Insulin and adrenergic signaling has been viewed as two opposing anabolic and catabolic pathways that should always oppose each other especially when it comes to glucose homeostasis. The textbook example is that circulating epinephrine from the adrenal gland not only acutely raises the hepatic glucose output but also inhibits insulin-stimulated glucose uptake in skeletal muscle. It has thus been perceived that insulin increase glucose uptake and adrenergic signaling would decrease glucose uptake in peripheral tissues.

We have, however, results that give us good reason to hypothesize that focally released norepinephrine from sympathetic nerve endings (in contrast to circulating epinephrine) have the opposite effect. We have results that show that adrenergic receptors in brown adipocytes and skeletal muscle stimulate glucose uptake by a mechanism independent of insulin.

We have found that stimulation of adrenergic receptors, in addition to increasing typical second messenger levels, also activates signaling molecules normally associated with the insulin-signaling pathway. The activation by adrenergic receptors leads to an increase in glucose uptake of the same magnitude as that mediated by insulin. Interestingly, and in contrast to insulin, the adrenergic receptors activation of these molecules does not lead activation of other classical insulin stimulated molecules such as Akt/PKB.

The anabolic and catabolic pathways of insulin and adrenergic receptors are thus connected at some levels but not on others. It is of high importance to understand the connection between these two pathways due to the impact this can have on how we understand obesity and type II diabetes and how we can find new ways to treat these diseases.

The specific projects are:

How does adrenergic receptors signal to glucose uptake

We examine the role of adrenergic in adrenergic stimulated glucose uptake by using a number of molecular techniques such as mutational analysis of the adrenergic receptoprs by performing (PCR-based) site-directed mutagenesis to induce point mutations along the receptor. Transfections in CHO-cells (expressing tagged GLUT1 and GLUT4), human MADS (brown fat), primary brown fat, L6 skeletal muscle cells, human SKMC (skeletal muscle) and knock-out mice are used as model systems. We also use several constructs with truncated adrenergic receptors (i.e. where phosphorylation and signaling protein binding occurs), as well as kinase-dead mutants and this will with traditional pharmacology tease apart which site(s) of the receptor that are important for the signaling.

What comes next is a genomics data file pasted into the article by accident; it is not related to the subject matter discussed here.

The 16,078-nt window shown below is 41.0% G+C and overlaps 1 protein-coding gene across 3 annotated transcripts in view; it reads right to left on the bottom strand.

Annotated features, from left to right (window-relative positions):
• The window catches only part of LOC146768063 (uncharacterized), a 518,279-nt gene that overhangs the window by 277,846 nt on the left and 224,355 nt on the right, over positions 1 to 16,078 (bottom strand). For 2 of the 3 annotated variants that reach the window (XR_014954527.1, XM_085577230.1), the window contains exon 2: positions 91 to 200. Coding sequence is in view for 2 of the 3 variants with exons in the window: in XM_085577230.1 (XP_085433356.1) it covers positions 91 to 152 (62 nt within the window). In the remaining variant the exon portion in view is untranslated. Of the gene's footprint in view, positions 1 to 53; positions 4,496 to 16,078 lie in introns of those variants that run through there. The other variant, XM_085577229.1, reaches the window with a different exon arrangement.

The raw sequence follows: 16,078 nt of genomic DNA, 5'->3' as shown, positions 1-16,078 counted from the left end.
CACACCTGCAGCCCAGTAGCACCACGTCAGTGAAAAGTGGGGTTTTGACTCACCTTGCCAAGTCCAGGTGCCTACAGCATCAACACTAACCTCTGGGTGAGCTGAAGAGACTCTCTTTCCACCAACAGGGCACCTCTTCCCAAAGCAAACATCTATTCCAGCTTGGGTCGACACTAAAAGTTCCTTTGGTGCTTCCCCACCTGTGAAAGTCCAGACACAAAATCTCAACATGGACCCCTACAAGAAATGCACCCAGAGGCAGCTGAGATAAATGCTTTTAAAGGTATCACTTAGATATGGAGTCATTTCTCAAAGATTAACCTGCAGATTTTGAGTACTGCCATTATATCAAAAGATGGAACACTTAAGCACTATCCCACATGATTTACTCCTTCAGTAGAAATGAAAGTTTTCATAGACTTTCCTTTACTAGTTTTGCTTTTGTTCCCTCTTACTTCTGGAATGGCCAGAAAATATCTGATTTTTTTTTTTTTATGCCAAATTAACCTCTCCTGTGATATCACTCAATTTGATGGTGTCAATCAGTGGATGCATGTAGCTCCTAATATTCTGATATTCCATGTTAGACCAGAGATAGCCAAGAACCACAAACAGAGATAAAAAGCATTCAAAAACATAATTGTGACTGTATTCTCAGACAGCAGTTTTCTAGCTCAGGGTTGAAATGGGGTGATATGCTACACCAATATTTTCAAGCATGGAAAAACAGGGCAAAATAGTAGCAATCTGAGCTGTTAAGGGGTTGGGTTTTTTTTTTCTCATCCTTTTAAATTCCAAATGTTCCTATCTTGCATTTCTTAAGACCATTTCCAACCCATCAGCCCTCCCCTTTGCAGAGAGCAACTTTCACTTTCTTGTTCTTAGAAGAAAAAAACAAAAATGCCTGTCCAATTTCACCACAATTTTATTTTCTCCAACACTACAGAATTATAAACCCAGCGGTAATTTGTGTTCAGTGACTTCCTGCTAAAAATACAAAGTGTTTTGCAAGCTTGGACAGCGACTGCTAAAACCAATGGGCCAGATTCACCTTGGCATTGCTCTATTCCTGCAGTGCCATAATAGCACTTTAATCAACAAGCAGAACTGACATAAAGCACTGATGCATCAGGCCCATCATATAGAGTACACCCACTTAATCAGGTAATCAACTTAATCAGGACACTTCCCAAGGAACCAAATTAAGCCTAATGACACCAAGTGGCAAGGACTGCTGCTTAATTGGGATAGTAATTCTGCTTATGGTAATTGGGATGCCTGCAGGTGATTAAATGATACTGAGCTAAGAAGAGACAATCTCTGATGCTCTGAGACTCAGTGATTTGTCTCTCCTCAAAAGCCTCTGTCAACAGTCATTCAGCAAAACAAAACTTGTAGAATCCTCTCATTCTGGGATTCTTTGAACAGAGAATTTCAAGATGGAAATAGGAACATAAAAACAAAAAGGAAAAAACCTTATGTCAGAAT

What are the mechanisms for adrenergic stimulated glucose uptake

We examine adrenergic signaling effects on glucose transporters. We investigate the localization of proteins involved in the process with cell-biological and microscopically techniques. Furthermore, we investigate a number of in-vivo models (including human skeletal muscle samples) in order to understand the mechanisms involved in animals and humans. In order to detect translocation of GLUTs (native or GLUT-GFPmyc-constructs), confocal immunofluorescence microscopy (in addition to a live cell system) and Fluorescence-Activated Cell Sorting (FACS) is used. In order to make it easier to investigate movement of proteins in myotubes we have developed a technique that we have named the 2DMS-technique (2-dimensional muscle syncytia). This technique makes it possible to get myotubes to fuse in a single direction and to be separated from each other.

Can we treat type II diabetes utilizing adrenergic mechanisms of stimulated glucose uptake?

It is well established that the response to insulin is blunted in diabetes. The adrenergic signaling pathways, if still fully functioning, could potentially be utilized to regulate glucose uptake in type II diabetes. Thus, we will use murine model systems and muscle biopsies from human donors, either healthy or type II diabetic, to study molecular mechanisms of adrenergic signaling and glucose uptake in response to adrenergic agonists.